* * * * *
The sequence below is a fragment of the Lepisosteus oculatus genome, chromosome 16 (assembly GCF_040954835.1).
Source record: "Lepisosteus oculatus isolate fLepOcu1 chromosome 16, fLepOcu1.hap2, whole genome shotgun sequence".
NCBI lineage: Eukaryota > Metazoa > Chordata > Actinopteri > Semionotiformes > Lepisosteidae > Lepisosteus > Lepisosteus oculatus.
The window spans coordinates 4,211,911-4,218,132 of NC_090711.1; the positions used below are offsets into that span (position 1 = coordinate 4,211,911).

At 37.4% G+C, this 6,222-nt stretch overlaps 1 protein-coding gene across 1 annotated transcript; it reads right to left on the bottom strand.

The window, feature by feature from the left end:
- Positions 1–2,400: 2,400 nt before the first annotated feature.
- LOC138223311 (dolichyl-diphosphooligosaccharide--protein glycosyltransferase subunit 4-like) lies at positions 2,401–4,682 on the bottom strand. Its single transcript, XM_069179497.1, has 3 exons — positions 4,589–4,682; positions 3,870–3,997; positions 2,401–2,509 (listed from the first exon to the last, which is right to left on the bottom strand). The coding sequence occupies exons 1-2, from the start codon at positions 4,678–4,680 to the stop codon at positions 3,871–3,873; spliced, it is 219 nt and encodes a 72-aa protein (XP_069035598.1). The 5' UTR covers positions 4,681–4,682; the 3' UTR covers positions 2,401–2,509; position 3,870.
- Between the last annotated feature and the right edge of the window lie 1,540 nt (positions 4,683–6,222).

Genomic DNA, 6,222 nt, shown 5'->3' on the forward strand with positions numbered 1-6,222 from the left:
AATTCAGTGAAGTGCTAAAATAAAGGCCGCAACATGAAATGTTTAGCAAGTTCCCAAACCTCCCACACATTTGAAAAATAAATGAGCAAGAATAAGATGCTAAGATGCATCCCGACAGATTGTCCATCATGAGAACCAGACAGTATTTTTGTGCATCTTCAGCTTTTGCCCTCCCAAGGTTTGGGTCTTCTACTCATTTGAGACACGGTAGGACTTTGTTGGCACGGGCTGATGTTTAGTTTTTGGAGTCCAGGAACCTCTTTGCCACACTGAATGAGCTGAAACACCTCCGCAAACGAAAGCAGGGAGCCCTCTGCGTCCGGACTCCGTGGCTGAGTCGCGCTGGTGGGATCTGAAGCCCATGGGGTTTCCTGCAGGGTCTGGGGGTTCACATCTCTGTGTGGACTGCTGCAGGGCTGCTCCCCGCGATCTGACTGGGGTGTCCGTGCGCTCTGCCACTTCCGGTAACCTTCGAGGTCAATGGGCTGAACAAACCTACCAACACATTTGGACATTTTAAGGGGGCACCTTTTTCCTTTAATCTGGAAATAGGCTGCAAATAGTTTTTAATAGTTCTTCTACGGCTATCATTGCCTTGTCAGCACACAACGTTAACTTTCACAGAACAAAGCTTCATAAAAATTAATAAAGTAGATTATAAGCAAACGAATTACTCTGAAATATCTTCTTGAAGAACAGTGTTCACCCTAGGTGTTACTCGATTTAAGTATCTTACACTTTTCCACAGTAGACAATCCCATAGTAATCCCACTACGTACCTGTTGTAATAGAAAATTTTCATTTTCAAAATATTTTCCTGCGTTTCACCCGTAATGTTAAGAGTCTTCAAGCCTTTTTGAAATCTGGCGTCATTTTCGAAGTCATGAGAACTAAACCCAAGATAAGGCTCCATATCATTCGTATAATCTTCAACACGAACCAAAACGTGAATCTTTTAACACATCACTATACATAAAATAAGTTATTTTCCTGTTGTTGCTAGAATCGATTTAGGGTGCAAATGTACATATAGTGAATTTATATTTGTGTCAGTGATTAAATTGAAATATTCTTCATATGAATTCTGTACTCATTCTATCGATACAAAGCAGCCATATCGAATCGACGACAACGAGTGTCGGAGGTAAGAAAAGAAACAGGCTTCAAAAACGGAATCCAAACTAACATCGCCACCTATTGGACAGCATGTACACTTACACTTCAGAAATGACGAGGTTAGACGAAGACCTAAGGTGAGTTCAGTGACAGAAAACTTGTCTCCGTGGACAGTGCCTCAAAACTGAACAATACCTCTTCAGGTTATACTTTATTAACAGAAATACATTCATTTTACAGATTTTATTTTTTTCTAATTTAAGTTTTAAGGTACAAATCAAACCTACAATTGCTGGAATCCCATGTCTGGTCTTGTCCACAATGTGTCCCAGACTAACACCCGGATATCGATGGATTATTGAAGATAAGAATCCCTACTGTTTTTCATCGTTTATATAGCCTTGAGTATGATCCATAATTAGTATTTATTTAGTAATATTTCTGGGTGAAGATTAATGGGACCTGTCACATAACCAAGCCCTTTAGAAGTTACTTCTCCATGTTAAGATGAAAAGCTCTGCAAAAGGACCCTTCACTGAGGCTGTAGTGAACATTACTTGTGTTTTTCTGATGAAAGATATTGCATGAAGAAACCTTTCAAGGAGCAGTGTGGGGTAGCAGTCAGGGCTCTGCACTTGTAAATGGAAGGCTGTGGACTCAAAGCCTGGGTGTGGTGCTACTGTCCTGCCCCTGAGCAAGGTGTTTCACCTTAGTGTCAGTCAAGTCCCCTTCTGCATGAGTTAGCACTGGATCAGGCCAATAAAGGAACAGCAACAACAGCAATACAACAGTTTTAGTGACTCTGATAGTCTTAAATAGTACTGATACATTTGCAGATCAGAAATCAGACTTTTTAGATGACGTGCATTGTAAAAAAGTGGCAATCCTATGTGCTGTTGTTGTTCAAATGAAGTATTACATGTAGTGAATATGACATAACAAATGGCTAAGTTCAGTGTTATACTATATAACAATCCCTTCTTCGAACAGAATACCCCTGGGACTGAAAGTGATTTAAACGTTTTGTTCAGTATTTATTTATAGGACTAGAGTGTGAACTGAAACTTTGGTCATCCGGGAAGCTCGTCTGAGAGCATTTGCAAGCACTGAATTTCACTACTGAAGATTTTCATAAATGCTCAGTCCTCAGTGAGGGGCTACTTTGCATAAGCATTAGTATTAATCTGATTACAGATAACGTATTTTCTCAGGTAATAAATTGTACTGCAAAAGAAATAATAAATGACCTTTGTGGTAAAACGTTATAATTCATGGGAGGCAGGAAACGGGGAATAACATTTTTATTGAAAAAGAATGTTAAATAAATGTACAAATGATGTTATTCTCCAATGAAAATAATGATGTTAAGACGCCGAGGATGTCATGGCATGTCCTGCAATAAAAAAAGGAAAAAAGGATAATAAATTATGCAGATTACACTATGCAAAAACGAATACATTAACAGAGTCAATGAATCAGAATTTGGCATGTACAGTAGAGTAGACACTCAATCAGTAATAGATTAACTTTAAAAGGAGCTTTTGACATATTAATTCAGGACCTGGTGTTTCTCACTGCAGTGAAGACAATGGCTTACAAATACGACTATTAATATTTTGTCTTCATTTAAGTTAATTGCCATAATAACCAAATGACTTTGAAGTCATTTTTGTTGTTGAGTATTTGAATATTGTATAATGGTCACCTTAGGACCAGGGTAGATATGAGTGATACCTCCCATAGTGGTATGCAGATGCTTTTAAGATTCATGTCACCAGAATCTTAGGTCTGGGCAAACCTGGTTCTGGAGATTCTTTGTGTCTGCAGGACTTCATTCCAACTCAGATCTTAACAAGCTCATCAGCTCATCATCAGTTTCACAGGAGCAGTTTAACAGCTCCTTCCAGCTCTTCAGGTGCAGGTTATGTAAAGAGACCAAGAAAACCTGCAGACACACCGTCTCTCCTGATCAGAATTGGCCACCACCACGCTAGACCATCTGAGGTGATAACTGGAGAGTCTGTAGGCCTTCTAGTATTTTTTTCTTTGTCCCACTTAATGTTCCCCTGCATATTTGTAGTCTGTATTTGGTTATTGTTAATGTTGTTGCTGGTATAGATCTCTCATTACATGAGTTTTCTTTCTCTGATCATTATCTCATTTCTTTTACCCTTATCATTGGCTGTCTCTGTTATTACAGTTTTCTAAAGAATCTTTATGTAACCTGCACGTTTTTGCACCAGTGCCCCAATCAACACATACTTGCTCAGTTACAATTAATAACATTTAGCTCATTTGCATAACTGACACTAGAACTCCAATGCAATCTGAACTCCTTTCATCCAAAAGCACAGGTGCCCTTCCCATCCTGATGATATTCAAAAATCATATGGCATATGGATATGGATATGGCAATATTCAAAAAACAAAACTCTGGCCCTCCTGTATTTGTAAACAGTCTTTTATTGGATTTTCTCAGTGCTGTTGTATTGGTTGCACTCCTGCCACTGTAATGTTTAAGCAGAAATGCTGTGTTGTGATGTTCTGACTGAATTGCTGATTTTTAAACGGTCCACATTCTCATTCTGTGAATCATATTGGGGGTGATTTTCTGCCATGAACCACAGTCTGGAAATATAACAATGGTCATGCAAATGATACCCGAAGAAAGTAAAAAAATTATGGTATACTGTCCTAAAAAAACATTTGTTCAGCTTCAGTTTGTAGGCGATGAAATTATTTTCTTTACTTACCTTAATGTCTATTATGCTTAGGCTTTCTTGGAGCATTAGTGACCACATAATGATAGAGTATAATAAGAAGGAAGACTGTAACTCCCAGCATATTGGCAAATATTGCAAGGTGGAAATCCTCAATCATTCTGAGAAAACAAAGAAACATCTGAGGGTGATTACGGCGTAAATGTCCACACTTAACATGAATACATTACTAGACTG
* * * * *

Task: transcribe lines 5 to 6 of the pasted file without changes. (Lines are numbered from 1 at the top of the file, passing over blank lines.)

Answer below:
At 37.4% G+C, this 6,222-nt stretch overlaps 1 protein-coding gene across 1 annotated transcript; it reads right to left on the bottom strand.

The window, feature by feature from the left end: